Secure all parts as needed before moving on.
Step 5: Complete the electronics
With the main propulsion system complete, we can now move on to the electronics. First, grab your throttles, one will be used for the motor, the other for the brakes.
These throttles will be connected up to the electrical stability control (ESC). To connect them, you will need to make a custom 6-pin connector that will, in turn, connect to the wiring of the throttles.
Connect the positive wires from each throttle together as well as to the ESC port. Do the same with the negative wires. The input wires from each throttle will then need to be connected to the ADC ports on the ESC as needed (ASC1 for the throttle, and ASC2 for the brake).
If that sounds a little complicated, you can find the electrical schematic below.
Next, take the battery, and connect it to one port of the anti=-spark key harness.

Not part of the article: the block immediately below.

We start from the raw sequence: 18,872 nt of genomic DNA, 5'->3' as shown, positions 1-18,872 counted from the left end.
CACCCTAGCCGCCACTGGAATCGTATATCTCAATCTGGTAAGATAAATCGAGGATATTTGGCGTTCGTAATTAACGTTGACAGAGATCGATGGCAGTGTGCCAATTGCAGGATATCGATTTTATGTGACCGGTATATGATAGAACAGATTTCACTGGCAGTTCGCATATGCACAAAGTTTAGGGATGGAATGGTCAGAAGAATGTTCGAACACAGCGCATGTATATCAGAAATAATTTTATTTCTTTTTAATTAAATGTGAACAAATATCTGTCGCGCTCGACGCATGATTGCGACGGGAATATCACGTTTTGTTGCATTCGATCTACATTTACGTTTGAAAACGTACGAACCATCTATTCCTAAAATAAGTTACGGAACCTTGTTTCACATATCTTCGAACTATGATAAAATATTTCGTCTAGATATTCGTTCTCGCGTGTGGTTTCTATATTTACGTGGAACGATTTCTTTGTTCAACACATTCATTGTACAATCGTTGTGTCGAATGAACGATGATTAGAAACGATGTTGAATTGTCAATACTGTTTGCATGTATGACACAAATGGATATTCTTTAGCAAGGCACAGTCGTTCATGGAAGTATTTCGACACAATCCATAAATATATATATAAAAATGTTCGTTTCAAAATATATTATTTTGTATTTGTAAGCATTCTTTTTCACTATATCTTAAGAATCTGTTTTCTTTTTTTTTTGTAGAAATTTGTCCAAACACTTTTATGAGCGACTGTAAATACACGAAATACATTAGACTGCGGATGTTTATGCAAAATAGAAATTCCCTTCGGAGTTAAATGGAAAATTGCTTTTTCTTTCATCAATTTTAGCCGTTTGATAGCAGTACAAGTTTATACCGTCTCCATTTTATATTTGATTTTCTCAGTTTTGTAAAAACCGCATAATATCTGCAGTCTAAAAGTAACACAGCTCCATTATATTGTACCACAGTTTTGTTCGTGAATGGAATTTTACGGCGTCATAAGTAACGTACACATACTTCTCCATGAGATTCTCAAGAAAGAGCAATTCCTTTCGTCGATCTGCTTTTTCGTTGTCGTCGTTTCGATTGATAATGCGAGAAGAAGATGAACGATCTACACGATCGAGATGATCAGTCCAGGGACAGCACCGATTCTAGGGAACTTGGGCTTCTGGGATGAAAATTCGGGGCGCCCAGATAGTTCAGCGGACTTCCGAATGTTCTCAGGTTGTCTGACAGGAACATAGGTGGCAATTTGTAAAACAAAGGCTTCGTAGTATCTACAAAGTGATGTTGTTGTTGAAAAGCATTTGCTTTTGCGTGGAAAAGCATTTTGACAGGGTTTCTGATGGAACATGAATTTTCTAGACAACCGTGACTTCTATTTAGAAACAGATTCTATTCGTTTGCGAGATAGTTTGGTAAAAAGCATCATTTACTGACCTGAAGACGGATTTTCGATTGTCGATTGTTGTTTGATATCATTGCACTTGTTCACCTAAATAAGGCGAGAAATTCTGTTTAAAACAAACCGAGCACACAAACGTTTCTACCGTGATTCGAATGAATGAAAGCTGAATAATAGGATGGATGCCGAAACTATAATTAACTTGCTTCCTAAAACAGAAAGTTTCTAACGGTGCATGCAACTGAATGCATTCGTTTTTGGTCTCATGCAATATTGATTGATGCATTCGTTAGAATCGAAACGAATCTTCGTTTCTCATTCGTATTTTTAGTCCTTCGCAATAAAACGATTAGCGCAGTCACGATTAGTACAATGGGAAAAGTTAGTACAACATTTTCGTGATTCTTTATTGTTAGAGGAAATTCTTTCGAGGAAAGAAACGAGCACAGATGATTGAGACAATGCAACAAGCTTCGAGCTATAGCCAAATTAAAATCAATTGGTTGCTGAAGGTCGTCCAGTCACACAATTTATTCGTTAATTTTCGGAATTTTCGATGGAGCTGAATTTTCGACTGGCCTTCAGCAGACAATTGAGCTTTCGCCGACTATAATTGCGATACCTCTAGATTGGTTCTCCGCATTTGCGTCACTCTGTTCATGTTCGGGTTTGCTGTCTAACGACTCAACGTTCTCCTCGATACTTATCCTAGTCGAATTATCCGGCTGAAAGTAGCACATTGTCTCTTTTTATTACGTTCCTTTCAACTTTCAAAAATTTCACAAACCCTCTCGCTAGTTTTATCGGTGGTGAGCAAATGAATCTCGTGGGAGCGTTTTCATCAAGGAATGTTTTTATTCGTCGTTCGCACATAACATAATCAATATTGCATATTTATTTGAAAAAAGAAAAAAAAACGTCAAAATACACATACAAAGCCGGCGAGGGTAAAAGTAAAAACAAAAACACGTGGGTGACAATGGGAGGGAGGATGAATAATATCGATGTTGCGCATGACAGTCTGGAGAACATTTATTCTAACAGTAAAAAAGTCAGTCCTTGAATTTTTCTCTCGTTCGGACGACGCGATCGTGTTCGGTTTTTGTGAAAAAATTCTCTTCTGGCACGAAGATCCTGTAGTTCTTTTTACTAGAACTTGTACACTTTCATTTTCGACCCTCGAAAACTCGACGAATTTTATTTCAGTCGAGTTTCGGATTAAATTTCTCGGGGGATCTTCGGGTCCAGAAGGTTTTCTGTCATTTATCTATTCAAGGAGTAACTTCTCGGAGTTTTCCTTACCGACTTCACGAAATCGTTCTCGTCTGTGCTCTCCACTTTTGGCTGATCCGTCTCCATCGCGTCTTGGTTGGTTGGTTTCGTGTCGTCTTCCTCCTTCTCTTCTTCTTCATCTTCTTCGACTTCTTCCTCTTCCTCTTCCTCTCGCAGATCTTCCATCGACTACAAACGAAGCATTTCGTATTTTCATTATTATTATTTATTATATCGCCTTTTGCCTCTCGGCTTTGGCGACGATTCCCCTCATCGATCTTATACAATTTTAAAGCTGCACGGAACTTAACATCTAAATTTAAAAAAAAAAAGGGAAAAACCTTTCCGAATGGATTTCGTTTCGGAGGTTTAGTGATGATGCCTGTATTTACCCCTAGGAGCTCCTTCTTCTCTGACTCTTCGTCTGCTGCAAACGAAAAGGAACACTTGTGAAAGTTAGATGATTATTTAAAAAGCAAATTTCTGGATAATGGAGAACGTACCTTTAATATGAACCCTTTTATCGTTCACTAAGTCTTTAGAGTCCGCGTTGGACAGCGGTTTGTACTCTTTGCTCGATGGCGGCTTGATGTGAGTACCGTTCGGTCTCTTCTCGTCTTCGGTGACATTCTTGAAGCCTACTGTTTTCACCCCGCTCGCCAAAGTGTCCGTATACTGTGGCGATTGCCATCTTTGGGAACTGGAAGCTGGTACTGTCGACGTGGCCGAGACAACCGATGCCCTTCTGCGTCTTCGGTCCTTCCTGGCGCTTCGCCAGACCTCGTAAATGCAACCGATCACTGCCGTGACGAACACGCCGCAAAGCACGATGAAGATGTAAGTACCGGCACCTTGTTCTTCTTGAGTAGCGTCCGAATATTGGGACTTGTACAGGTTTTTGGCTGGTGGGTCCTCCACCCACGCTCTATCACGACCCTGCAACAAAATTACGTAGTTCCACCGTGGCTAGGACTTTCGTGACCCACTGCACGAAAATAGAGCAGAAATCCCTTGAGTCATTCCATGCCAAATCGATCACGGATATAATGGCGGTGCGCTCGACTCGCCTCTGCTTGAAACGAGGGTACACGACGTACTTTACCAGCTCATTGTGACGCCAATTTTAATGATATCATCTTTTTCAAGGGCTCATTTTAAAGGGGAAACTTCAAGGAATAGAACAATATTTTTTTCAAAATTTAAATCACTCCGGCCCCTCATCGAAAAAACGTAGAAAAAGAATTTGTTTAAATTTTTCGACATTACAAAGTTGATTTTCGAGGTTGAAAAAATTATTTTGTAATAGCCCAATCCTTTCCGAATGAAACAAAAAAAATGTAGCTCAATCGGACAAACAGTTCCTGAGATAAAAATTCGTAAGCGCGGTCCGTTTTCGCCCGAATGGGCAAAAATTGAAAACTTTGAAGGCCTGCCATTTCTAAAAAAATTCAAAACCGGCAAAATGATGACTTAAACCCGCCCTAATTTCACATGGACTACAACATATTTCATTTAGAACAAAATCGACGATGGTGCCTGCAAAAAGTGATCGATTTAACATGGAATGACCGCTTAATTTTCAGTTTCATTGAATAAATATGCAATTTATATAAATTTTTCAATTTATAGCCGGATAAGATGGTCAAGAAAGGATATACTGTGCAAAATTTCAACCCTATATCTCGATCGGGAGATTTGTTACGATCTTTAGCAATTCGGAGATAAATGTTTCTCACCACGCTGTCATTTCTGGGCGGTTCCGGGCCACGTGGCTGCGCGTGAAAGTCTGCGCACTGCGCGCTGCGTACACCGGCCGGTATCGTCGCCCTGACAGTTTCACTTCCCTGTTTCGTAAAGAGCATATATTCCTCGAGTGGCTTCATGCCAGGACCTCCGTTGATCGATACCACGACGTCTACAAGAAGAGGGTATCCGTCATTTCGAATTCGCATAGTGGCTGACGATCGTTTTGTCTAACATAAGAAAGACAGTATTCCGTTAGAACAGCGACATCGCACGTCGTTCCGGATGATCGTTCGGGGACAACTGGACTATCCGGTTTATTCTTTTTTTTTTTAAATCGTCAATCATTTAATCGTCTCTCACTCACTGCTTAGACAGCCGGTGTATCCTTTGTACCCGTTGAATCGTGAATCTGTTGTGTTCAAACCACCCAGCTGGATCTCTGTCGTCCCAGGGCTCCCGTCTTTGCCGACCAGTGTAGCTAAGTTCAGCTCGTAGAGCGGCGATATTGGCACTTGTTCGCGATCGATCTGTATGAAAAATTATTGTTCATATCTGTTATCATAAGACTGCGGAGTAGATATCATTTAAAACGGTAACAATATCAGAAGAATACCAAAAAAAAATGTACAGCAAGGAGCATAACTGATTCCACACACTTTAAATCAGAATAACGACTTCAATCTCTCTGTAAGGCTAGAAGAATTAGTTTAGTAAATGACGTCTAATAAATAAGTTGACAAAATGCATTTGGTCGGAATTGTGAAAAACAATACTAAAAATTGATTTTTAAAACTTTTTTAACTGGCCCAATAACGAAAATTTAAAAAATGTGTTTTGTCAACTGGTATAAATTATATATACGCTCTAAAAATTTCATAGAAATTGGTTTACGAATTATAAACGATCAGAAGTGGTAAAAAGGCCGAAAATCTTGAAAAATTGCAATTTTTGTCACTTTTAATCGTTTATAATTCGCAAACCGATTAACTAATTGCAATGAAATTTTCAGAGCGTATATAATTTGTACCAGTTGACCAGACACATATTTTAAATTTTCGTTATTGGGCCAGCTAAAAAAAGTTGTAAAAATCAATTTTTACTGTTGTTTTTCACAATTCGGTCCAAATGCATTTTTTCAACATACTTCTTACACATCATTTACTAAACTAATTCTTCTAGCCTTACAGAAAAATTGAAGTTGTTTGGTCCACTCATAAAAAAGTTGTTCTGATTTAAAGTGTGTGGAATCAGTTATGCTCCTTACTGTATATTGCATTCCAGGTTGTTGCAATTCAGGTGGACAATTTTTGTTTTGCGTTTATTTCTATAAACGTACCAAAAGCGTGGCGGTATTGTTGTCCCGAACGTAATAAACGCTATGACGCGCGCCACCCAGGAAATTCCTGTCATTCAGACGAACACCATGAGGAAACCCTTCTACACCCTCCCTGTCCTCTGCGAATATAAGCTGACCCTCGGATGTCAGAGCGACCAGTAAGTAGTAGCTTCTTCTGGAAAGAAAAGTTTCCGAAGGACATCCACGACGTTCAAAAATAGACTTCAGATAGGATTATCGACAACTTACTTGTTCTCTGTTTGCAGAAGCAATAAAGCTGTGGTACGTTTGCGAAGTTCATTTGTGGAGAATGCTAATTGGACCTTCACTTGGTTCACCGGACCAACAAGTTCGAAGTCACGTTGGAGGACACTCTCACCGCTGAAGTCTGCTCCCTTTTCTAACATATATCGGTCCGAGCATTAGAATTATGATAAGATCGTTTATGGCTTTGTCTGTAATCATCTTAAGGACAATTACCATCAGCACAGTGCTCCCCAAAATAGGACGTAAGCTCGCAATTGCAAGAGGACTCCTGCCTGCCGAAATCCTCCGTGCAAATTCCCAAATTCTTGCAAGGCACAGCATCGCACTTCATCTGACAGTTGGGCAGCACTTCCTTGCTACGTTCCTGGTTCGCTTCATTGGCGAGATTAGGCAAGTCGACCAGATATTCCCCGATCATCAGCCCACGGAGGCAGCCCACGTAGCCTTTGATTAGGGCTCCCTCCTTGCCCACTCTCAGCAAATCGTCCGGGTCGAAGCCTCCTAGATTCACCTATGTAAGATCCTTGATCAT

Next plugin the ESC to another port in the loop key. Finally, plug in an anti-spark key into the third and final slot. To turn the e-bike on and off, you will simply insert and remove the xt90 into the harness.
You will know that the system is working by the small blue light on the ESC.
Next, take the three-phase wires from the motor and connect them to the matching wires on the ESC. You will also need to connect the sensor wire to the sensor port on the ESC.
Make sure that the battery is not connected when completing the wiring to prevent accidental electrocution.
Once ready, connect the battery, add the key, and test the motor using the throttle. The motor should respond immediately. If it does, you know the system is all good.
If not, check, and recheck your wiring and adjust accordingly.